Programs qualifying for NCAA tournament: 8 of 11
Average in-conference winning percentage of regular season champions: 0.925
Average Massey ranking: 5 

Amherst has three national semifinal appearances and a championship in the past four seasons.

There’s a lot to like about the NESCAC’s resume. No other conference comes close to having as many of its members reach the NCAA tournament, and all but one of those programs (Wesleyan) has won at least one game since 2013. NESCAC and CCIW teams seldom cross paths in the NCAA tournament because of regional bracketing. They split their only two games four seasons ago when North Central beat Middlebury in the Elite 8 and then lost to Amherst in the national semifinals. 

My only knock on the NESCAC is their teams only play each other once during the conference's regular season, not including the second games between Little Three and CBB rivals that don't count in the NESCAC standings. That minimizes the risk that NESCAC teams will beat up on each other during the regular season. It also gives NESCAC teams have more opportunities to play good opponents from weaker conferences during the regular season, which helps NESCAC teams in the regional rankings. Both factors, plus the large number of Northeast region teams, help the NESCAC routinely put at least three teams in the regional rankings that are the gateway to at-large bids to the NCAA tournament. That’s a factor in why the NESCAC has had 30 bids in the last 10 NCAA tournaments, five more than the CCIW and UAA and ten more than the WIAC. For example, I wonder if my alma mater Trinity (Conn.) makes the NCAA tournament last season if the Bantams had to play Amherst, Middlebury and Tufts one more time each in the regular season.

3. Wisconsin Intercollegiate Athletic Conference (WIAC)

Average non-conference winning percentage vs D3: 0.652 (5th)
Record in last four NCAA tournaments: 16-5 (.762 – 1st) 
Programs qualifying for NCAA tournament: 3 of 9 
Average in-conference winning percentage of regular season champions: 0.866 
Average Massey ranking: 3 

Whitewater and Stevens Point went 16-4 in the NCAA tournament during this period.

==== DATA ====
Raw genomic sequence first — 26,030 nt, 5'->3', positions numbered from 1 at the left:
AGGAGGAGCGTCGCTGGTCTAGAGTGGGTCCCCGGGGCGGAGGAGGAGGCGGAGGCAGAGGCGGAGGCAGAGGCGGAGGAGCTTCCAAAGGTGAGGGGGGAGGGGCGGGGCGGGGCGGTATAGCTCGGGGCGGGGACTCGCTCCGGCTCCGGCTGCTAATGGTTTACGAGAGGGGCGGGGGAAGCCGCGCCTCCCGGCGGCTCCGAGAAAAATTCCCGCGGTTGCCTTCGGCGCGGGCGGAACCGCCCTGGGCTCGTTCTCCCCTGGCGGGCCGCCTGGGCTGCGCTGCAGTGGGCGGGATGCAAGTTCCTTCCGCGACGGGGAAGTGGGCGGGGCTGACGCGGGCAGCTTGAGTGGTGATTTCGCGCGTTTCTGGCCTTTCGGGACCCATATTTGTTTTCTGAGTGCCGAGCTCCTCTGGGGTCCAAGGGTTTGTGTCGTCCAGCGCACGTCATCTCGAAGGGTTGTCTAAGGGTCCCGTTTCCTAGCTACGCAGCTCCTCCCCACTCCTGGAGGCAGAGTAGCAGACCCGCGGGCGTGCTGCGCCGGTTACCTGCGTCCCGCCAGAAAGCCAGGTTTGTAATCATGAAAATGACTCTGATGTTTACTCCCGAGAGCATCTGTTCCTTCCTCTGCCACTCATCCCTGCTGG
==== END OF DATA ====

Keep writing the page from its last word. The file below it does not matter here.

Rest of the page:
When the WIAC teams are great, no one is better. This is the only conference with two national champions during this four year period.  Just look at 2014 when UW-Whitewater beat teams from the UAA, CCIW and NESCAC in consecutive games to win the title. The WIAC conference season is a real grind with road favorites regularly falling to home underdogs. But that doesn’t translate into much turnover at the top. Only three WIAC programs have reached the NCAA tournament since 2013The conference as a whole was down last season with a .582 winning percentage. Conference champion La Crosse had a pedestrian 5-5 non-conference record against Division III foes and no chance at an at-large bid late in the season. Oshkosh was the only WIAC squad to make the NCAA tournament and the Titans lost in the first round. Was last year an aberration? I think so. But it makes a difference when you’re trying to differentiate between these conferences 

4. University Athletic Association (UAA)

Average non-conference winning percentage vs D30.714 (1st)
Record in last four NCAA tournaments: 11-9 (.550 – 10th) 
Programs qualifying for NCAA tournaments: 4 of 8 
Average in-conference winning percentage of last four champions: 0.804 
Average Massey ranking: 3 

Emory is the only UAA team with a winning record in the NCAA tournament since 2012-2013, including its upset win at Stevens Point in 2014. 

The UAA had the best non-conference record against Division III foes over this four-year span. It was also the only conference with a +.700 non-conference winning percentage each of those seasons. Like the WIAC, road favorites in the UAA often get bit by home underdogs, and no conference has a tougher travel schedule. But conference strength is defined in part by strength at the top relative to other conferences, and the UAA lacked that during this period. Its winning percentage in the last four NCAA tournaments was far below the CCIW, NESCAC and WIAC and its record against those conferences in the NCAA tournament was 1-4. The UAA is also the only conference spanning multiple regions. That helps the conference get at-large bids to the NCAA tournament since teams like Emory and New York University don’t have to compete with all their conference mates in the regional rankings for NCAA tournament at-large bids. 

Click here to see which conferences round out the Top 10.